Previously on Throne of Glass, Celaena FINALLY fights someone (passing another Test with ease), and Kaltain psychs herself up to wrangle a marriage proposal from Prince Dorian.
Note: all direct quotes are either in bold or block-quotes. If something’s in quotation marks but not bold, it’s paraphrased snark.
Clearly concerned that the reader needs actual proof of Celaena’s badassness, the book opens chapter thirty with a pointless scene in which Chaol’s all, “Bet you can’t hit that archery target all the way over there,” and Celaena smirks her smirkiest smirk, replies, “Suck on this,” and hits the target without actually looking at it.
And I sigh, and close my eyes, and rest my head against the wall, because I am so tired of her attitude and the constant overdone reminders of how inhumanly awesome she is. Hitting a target from a great distance takes skill, sure, but badassery requires something more.
Oh, and P.S., the book mentions in passing that it’s been three weeks since Random Champion Xavier was murdered, and two more Champions have gotten themselves slaughtered in the meantime.
[ . . . ] Chaol hadn’t yet discovered who might be targeting the Champions one by one. The who didn’t matter as much to her as the how—how was the killer selecting them? There was no pattern; five were dead, and they had no connection to each other, aside from the competition.
“[T]hey had no connection to each other, aside from the competition” has to be among the top ten most hilarious lines of this whole book. Surely we’re not supposed to take the line seriously, right? Because it’s so painfully dumb.
- They’re adult men.
- They’re criminals, mostly of the I Will Kill You In Cold Blood variety.
- They’re living in the lowest areas of the castle.
- They don’t really associate or make buds with each other, so they’re presumably usually fairly isolated—unlike, presumably, everyone else in the castle, who’d therefore be harder to kill.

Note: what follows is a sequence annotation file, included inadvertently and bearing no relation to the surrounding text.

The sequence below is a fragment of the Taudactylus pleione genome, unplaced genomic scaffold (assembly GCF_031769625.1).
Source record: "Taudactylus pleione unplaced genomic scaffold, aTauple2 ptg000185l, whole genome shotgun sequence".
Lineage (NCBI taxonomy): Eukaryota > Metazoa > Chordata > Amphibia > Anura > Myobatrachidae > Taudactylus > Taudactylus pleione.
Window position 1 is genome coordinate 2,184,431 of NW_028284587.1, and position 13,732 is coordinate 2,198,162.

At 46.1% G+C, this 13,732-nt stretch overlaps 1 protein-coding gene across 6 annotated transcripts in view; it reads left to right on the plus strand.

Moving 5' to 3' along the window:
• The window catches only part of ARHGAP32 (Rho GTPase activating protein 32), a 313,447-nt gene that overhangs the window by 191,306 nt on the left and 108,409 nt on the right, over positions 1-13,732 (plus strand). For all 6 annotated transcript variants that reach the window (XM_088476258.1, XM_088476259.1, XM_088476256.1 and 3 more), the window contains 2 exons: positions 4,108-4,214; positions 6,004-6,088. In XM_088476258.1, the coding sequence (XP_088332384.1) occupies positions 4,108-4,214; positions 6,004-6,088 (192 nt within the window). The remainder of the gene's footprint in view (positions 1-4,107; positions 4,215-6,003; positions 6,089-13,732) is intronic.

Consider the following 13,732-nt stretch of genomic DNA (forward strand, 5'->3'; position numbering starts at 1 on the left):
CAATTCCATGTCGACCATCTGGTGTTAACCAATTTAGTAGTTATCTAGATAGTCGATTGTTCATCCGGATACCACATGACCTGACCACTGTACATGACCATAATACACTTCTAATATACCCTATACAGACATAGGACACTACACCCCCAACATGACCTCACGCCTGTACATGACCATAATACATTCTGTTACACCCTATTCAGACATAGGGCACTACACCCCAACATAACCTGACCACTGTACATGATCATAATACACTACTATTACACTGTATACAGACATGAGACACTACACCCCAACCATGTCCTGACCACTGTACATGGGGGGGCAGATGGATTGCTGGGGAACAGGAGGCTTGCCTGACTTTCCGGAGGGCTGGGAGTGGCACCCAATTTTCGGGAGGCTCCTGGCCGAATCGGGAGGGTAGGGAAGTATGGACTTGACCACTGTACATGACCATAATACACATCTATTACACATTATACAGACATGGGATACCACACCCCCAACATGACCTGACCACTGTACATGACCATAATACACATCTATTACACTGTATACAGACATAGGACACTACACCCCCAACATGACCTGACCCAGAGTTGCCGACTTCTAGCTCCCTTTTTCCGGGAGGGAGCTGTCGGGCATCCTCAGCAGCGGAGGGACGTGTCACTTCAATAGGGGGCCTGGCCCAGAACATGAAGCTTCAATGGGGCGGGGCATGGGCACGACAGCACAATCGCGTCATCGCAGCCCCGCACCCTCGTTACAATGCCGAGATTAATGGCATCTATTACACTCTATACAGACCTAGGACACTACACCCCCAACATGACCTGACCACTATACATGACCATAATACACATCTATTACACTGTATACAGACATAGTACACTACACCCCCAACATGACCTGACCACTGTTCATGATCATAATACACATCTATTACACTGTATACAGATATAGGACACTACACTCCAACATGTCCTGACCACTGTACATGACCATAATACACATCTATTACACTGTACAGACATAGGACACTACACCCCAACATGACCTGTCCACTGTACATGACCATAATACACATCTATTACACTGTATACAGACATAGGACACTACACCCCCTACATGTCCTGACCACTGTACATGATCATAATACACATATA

- The court doesn’t know they’re there, so the only people who will notice they’re missing is (1) their guards, (2) their noble sponsors, and (3) their competitors—and none of those people will raise a fuss about their deaths.
Celaena somehow failed to stumble her way onto either of the newest murder scenes, so she doesn’t know if any Wyrdmarks had been finger-painted around the corpses in blood.
Speaking of Wyrdmarks: so, Celaena, it’s been three weeks, there’ve been two more murders, and you still haven’t talked to Chaol about the Wyrdmarks why?
But her chance might be nigh: a guard comes running into the archery room, panting about a new corpse corpsing it up “[i]n the servant’s passages,” wherever that is. All right, Chaol, Celaena. Show us what you’ve got.
Chaol’s eyes were unfocused. Thinking—he was figuring out what to do. He straightened. “You want to prove how good you are?” he asked her.
She put her hands on her hips. “Do I even need to?”
He motioned the guards to lead the way. “Come with me,” he said to her over his shoulder, and—despite the body—she smiled a bit and followed him.
- Prove how good she is at what?
- How does she think she’s already proven herself good at this unspecified thing?
- Chaol, what exactly is your reason for inviting some bratty assassin to come ogle the murder scene?
- And, Celaena, can you please maybe take these murders seriously enough to not smile “despite the body” every time someone’s just been brutally murdered? This isn’t the first time we’ve seen almost that exact line. Your inability to be appropriately concerned about these murders is, frankly, concerning.
But hey, at least she neatly ties up one plot thread: she finally tells Chaol that Cain figured out who she really is, and Chaol just shrugs. “No big deal, whatevs,” he says, while I stare at him, astonished. After all the hours he spent hissing at her to hide her identity, I was hoping there would be some kind of, oh I don’t know, consequence to her inability to be discreet.
Unconcerned with something so silly as consequence, they scurry off to investigate a murder. Which, as you might’ve guessed, was gruesome.